Correction to This Article
A map accompanying a March 12 Outlook article on Washington area schools identified as being "in need of improvement" under the No Child Left Behind Act incorrectly included Ideal Academy, an elementary charter school in the District at 33 Riggs Rd. NE. The school that should have been shown on the map is IDEA Public Charter High School at 1027 45th St. NE.

Why Is Your School On This List?

Sunday, March 12, 2006

Reginald Ballard

Cardozo High School, Northwest Washington

We are a "needs improvement" school. In 2004-2005, we did not make Adequate Yearly Progress (AYP) in both reading and math. We are trying to avoid moving to the next step, "corrective action," which has an even more negative connotation to it.

There is nothing positive I can say about No Child Left Behind. We were one of the schools that did make AYP at the beginning, so we were a school that kids from other schools could transfer to. But that was almost like a Catch-22. If you get that designation, they send you kids with low test scores, which helps bring you down further. Almost all the schools that originally made AYP have now moved down to "needs improvement."

One of the things we are trying hard to do is make sure we teach the standards that are required on the D.C. Comprehensive Assessment System test. I am not saying we are teaching to the test. We don't know what it's going to look like, but we are teaching those standards that will be on it.

I am having my teachers develop plans to determine the skills that the students who were close to receiving satisfactory scores need to improve. I have teachers doing lesson plans on those skills, and they have to tell me where their students are after each assessment, and how they are going to move them to the next level.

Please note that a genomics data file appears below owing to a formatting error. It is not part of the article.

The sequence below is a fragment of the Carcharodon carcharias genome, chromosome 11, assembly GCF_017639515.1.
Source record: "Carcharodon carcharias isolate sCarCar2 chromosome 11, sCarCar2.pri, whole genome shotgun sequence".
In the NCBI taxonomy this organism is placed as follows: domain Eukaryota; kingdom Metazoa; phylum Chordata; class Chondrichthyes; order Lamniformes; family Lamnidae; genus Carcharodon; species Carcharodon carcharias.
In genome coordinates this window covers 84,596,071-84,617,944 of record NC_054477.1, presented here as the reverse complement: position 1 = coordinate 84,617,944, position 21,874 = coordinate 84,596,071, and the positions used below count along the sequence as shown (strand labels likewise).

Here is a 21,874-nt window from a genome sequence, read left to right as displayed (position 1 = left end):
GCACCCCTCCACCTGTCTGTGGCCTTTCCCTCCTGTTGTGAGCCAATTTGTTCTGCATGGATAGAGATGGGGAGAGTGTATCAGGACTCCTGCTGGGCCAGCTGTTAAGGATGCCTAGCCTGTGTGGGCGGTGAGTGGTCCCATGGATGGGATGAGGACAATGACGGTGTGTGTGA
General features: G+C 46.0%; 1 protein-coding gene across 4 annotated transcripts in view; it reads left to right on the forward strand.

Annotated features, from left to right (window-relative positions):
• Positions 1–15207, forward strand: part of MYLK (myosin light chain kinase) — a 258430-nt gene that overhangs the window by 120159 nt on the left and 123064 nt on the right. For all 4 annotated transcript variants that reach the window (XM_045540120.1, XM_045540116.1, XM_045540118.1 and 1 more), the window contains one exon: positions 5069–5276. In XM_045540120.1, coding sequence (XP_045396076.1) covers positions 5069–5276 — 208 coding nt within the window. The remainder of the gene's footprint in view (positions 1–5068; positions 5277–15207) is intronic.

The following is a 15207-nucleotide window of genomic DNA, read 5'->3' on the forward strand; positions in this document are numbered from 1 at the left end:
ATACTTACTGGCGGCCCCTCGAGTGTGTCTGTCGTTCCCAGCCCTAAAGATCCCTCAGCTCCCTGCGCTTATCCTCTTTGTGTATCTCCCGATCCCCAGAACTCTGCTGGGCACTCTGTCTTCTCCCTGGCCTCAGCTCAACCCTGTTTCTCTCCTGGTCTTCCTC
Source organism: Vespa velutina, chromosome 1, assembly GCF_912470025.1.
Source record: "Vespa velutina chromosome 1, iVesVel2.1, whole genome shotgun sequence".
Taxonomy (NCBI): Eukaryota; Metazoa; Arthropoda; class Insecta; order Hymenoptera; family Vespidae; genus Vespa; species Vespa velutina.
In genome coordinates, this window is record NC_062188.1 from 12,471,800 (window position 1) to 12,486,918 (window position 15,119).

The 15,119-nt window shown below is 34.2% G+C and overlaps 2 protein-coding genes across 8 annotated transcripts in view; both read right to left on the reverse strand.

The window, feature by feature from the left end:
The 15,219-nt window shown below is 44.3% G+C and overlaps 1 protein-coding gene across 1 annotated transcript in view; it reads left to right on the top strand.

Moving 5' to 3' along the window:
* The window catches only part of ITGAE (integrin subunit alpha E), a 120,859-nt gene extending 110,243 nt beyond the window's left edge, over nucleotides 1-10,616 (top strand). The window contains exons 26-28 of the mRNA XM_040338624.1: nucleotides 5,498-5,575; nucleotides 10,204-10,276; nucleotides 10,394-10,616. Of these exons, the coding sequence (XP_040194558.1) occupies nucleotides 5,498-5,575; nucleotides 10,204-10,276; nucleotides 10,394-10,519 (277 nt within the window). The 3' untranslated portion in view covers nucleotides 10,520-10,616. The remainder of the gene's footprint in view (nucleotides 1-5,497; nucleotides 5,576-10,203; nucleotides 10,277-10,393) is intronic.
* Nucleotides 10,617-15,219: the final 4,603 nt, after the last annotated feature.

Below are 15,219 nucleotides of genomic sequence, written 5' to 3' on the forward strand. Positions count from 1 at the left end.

I have been at Cardozo 11 years, and we have had many successes, with our AP program growing and many students going to college and succeeding. This is the best job I have ever had in my life, to come to work with these kids and this staff.

Rodney Henderson

Kenmoor Elementary School, Landover

The first time we did not meet the AYP standards two years ago, we had been told several months before that we had. Then I got the dreaded call from the head of our school improvement department informing me of "some bad news." We had not made AYP in attendance. The attendance standard was 93.9 percent and the school only made 93.1 percent for the year.

Our school is in an area of extremely high transience. Sometimes families fail to notify us that they are moving, and it takes several weeks to discover this fact. In the meantime, we get charged for those absent days.

Last year we made AYP in every category but special ed mathematics. We missed it by 0.3 percentage points, and I was sick about that for a long time. We only have 20 special ed students, but their disabilities cover a broad range. Some of these students fall several years behind grade level in reading, for example, and yet they are required to take the test at their grade level. This is the mandate for all students in the school no matter what their abilities. Once you miss AYP, you have two years to get off the list. If you make AYP the second year, but then fail the subsequent year, you stay on the list.

Going back to the drawing board is all you can do. We have been doing so much preparation for the upcoming Maryland State Assessment (MSA). We've had dress rehearsals all year; we had the last one last Monday. Before, the kids were intimidated by the test, but now they are ready.

There's no question that NCLB has benefited schools in many areas. But why do some schools continually miss AYP while others continually make it?


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